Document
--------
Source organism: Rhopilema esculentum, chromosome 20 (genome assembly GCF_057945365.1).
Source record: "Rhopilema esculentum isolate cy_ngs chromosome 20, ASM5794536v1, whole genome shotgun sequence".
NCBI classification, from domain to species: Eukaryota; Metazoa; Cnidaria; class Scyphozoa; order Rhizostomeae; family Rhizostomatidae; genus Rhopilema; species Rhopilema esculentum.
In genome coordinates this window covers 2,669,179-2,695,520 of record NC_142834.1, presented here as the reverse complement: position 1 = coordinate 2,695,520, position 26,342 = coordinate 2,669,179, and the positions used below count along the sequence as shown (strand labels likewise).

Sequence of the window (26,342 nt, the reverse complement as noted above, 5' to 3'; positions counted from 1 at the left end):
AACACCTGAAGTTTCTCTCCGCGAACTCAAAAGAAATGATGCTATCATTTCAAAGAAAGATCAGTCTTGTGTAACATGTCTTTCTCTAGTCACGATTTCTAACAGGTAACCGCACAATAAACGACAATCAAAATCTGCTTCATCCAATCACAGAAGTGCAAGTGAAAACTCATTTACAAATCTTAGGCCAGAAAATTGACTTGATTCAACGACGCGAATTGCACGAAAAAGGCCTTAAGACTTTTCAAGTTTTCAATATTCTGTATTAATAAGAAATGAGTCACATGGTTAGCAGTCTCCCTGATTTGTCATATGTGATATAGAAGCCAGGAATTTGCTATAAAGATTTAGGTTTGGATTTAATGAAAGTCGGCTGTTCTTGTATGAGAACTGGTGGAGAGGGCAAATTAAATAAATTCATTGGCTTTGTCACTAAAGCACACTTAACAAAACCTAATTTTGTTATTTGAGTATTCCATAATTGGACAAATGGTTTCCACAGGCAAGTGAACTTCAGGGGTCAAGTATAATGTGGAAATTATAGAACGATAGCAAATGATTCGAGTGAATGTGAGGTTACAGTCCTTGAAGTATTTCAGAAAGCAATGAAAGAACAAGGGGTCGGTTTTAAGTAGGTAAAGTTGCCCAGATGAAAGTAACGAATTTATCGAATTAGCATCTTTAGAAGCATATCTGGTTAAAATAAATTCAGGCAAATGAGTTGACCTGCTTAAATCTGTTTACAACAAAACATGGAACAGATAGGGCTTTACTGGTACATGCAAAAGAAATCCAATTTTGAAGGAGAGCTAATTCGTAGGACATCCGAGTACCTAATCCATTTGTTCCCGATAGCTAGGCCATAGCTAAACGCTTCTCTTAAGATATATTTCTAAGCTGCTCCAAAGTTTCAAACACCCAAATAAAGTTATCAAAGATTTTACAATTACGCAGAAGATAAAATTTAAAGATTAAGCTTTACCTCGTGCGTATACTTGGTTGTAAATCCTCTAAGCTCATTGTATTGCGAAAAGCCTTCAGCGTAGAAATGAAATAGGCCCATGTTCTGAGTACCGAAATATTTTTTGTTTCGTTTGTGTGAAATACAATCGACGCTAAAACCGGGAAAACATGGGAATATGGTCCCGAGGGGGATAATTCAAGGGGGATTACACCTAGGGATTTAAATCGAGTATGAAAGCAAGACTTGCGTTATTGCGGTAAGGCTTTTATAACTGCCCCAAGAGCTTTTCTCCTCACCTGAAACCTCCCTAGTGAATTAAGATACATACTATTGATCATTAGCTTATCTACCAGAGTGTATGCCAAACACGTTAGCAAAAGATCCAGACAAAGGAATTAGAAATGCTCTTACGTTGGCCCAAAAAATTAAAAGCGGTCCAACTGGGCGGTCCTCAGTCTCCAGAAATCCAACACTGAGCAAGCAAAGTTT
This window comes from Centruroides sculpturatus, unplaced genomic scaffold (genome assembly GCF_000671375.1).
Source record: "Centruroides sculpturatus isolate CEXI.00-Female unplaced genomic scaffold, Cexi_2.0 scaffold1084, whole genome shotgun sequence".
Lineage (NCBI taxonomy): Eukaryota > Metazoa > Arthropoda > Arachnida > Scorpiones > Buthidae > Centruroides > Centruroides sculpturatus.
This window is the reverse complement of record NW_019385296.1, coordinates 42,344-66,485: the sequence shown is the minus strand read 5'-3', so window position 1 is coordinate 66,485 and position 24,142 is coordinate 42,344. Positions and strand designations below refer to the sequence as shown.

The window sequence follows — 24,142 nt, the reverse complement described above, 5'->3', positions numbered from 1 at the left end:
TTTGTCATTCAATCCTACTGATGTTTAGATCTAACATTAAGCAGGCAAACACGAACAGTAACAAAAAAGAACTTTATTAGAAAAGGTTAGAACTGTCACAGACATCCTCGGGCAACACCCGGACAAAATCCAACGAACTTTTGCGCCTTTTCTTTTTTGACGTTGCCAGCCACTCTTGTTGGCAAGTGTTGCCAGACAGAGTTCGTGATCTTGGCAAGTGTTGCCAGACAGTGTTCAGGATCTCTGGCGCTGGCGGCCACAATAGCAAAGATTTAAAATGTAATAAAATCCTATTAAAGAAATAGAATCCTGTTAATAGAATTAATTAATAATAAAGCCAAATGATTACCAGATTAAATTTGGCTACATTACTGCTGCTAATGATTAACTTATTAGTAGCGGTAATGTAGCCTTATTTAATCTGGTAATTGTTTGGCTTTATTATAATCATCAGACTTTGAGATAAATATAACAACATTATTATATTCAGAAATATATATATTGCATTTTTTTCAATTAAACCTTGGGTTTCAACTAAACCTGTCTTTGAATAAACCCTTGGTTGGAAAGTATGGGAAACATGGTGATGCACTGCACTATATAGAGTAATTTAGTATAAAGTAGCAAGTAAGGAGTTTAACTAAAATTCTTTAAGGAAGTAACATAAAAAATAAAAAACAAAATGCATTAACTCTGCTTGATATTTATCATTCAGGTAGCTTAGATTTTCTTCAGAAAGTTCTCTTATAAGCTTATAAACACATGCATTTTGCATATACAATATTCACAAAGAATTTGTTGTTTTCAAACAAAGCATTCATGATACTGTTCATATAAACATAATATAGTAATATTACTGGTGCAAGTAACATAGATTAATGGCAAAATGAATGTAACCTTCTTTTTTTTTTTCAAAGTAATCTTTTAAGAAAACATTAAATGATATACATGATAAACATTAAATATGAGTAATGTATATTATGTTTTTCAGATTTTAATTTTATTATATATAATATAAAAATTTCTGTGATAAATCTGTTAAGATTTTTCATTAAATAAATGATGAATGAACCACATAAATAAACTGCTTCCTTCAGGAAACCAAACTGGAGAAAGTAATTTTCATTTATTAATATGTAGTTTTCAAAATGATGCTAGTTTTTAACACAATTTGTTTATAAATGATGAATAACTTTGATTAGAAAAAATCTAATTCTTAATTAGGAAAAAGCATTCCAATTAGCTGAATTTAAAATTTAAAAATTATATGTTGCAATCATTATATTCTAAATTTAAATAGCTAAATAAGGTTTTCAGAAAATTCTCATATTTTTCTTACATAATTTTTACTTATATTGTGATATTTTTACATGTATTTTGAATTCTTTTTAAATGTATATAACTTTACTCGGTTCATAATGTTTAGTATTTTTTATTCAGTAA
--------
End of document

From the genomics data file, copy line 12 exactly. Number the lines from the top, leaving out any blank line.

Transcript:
TTTGTCATTCAATCCTACTGATGTTTAGATCTAACATTAAGCAGGCAAACACGAACAGTAACAAAAAAGAACTTTATTAGAAAAGGTTAGAACTGTCACAGACATCCTCGGGCAACACCCGGACAAAATCCAACGAACTTTTGCGCCTTTTCTTTTTTGACGTTGCCAGCCACTCTTGTTGGCAAGTGTTGCCAGACAGAGTTCGTGATCTTGGCAAGTGTTGCCAGACAGTGTTCAGGATCTCTGGCGCTGGCGGCCACAATAGCAAAGATTTAAAATGTAATAAAATCCTATTAAAGAAATAGAATCCTGTTAATAGAATTAATTAATAATAAAGCCAAATGATTACCAGATTAAATTTGGCTACATTACTGCTGCTAATGATTAACTTATTAGTAGCGGTAATGTAGCCTTATTTAATCTGGTAATTGTTTGGCTTTATTATAATCATCAGACTTTGAGATAAATATAACAACATTATTATATTCAGAAATATATATATTGCATTTTTTTCAATTAAACCTTGGGTTTCAACTAAACCTGTCTTTGAATAAACCCTTGGTTGGAAAGTATGGGAAACATGGTGATGCACTGCACTATATAGAGTAATTTAGTATAAAGTAGCAAGTAAGGAGTTTAACTAAAATTCTTTAAGGAAGTAACATAAAAAATAAAAAACAAAATGCATTAACTCTGCTTGATATTTATCATTCAGGTAGCTTAGATTTTCTTCAGAAAGTTCTCTTATAAGCTTATAAACACATGCATTTTGCATATACAATATTCACAAAGAATTTGTTGTTTTCAAACAAAGCATTCATGATACTGTTCATATAAACATAATATAGTAATATTACTGGTGCAAGTAACATAGATTAATGGCAAAATGAATGTAACCTTCTTTTTTTTTTTCAAAGTAATCTTTTAAGAAAACATTAAATGATATACATGATAAACATTAAATATGAGTAATGTATATTATGTTTTTCAGATTTTAATTTTATTATATATAATATAAAAATTTCTGTGATAAATCTGTTAAGATTTTTCATTAAATAAATGATGAATGAACCACATAAATAAACTGCTTCCTTCAGGAAACCAAACTGGAGAAAGTAATTTTCATTTATTAATATGTAGTTTTCAAAATGATGCTAGTTTTTAACACAATTTGTTTATAAATGATGAATAACTTTGATTAGAAAAAATCTAATTCTTAATTAGGAAAAAGCATTCCAATTAGCTGAATTTAAAATTTAAAAATTATATGTTGCAATCATTATATTCTAAATTTAAATAGCTAAATAAGGTTTTCAGAAAATTCTCATATTTTTCTTACATAATTTTTACTTATATTGTGATATTTTTACATGTATTTTGAATTCTTTTTAAATGTATATAACTTTACTCGGTTCATAATGTTTAGTATTTTTTATTCAGTAA